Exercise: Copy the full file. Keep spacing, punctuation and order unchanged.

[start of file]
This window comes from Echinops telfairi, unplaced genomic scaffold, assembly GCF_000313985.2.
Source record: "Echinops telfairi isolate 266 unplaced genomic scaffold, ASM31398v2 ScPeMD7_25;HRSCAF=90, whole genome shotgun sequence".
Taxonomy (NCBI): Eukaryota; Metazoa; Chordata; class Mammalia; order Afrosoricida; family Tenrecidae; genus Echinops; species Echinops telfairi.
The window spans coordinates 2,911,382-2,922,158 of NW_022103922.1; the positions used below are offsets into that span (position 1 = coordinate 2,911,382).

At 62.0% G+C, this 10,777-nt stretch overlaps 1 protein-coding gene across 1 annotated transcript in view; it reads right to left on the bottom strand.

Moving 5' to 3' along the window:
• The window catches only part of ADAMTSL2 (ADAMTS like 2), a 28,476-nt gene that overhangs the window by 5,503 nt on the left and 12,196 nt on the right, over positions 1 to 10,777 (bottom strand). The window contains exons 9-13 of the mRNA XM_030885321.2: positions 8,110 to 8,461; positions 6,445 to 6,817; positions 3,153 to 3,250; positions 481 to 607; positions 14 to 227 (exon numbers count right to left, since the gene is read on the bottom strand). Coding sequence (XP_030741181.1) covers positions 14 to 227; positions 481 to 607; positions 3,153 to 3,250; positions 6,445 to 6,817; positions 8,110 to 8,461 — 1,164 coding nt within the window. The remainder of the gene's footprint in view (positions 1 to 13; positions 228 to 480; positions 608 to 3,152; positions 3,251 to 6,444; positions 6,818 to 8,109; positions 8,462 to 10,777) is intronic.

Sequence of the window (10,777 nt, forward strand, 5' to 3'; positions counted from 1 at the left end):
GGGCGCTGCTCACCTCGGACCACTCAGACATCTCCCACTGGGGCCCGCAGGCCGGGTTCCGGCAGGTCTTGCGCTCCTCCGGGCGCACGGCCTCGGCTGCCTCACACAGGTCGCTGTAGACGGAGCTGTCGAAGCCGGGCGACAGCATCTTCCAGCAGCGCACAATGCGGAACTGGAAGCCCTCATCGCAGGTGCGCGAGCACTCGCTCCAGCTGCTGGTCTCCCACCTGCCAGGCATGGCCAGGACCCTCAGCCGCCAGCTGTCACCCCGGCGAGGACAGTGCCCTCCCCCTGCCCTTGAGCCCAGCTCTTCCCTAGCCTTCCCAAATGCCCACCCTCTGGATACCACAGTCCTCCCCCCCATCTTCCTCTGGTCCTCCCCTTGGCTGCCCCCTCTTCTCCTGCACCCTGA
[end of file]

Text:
This window comes from Echinops telfairi, unplaced genomic scaffold, assembly GCF_000313985.2.
Source record: "Echinops telfairi isolate 266 unplaced genomic scaffold, ASM31398v2 ScPeMD7_25;HRSCAF=90, whole genome shotgun sequence".
Taxonomy (NCBI): Eukaryota; Metazoa; Chordata; class Mammalia; order Afrosoricida; family Tenrecidae; genus Echinops; species Echinops telfairi.
The window spans coordinates 2,911,382-2,922,158 of NW_022103922.1; the positions used below are offsets into that span (position 1 = coordinate 2,911,382).

At 62.0% G+C, this 10,777-nt stretch overlaps 1 protein-coding gene across 1 annotated transcript in view; it reads right to left on the bottom strand.

Moving 5' to 3' along the window:
• The window catches only part of ADAMTSL2 (ADAMTS like 2), a 28,476-nt gene that overhangs the window by 5,503 nt on the left and 12,196 nt on the right, over positions 1 to 10,777 (bottom strand). The window contains exons 9-13 of the mRNA XM_030885321.2: positions 8,110 to 8,461; positions 6,445 to 6,817; positions 3,153 to 3,250; positions 481 to 607; positions 14 to 227 (exon numbers count right to left, since the gene is read on the bottom strand). Coding sequence (XP_030741181.1) covers positions 14 to 227; positions 481 to 607; positions 3,153 to 3,250; positions 6,445 to 6,817; positions 8,110 to 8,461 — 1,164 coding nt within the window. The remainder of the gene's footprint in view (positions 1 to 13; positions 228 to 480; positions 608 to 3,152; positions 3,251 to 6,444; positions 6,818 to 8,109; positions 8,462 to 10,777) is intronic.

Sequence of the window (10,777 nt, forward strand, 5' to 3'; positions counted from 1 at the left end):
GGGCGCTGCTCACCTCGGACCACTCAGACATCTCCCACTGGGGCCCGCAGGCCGGGTTCCGGCAGGTCTTGCGCTCCTCCGGGCGCACGGCCTCGGCTGCCTCACACAGGTCGCTGTAGACGGAGCTGTCGAAGCCGGGCGACAGCATCTTCCAGCAGCGCACAATGCGGAACTGGAAGCCCTCATCGCAGGTGCGCGAGCACTCGCTCCAGCTGCTGGTCTCCCACCTGCCAGGCATGGCCAGGACCCTCAGCCGCCAGCTGTCACCCCGGCGAGGACAGTGCCCTCCCCCTGCCCTTGAGCCCAGCTCTTCCCTAGCCTTCCCAAATGCCCACCCTCTGGATACCACAGTCCTCCCCCCCATCTTCCTCTGGTCCTCCCCTTGGCTGCCCCCTCTTCTCCTGCACCCTGA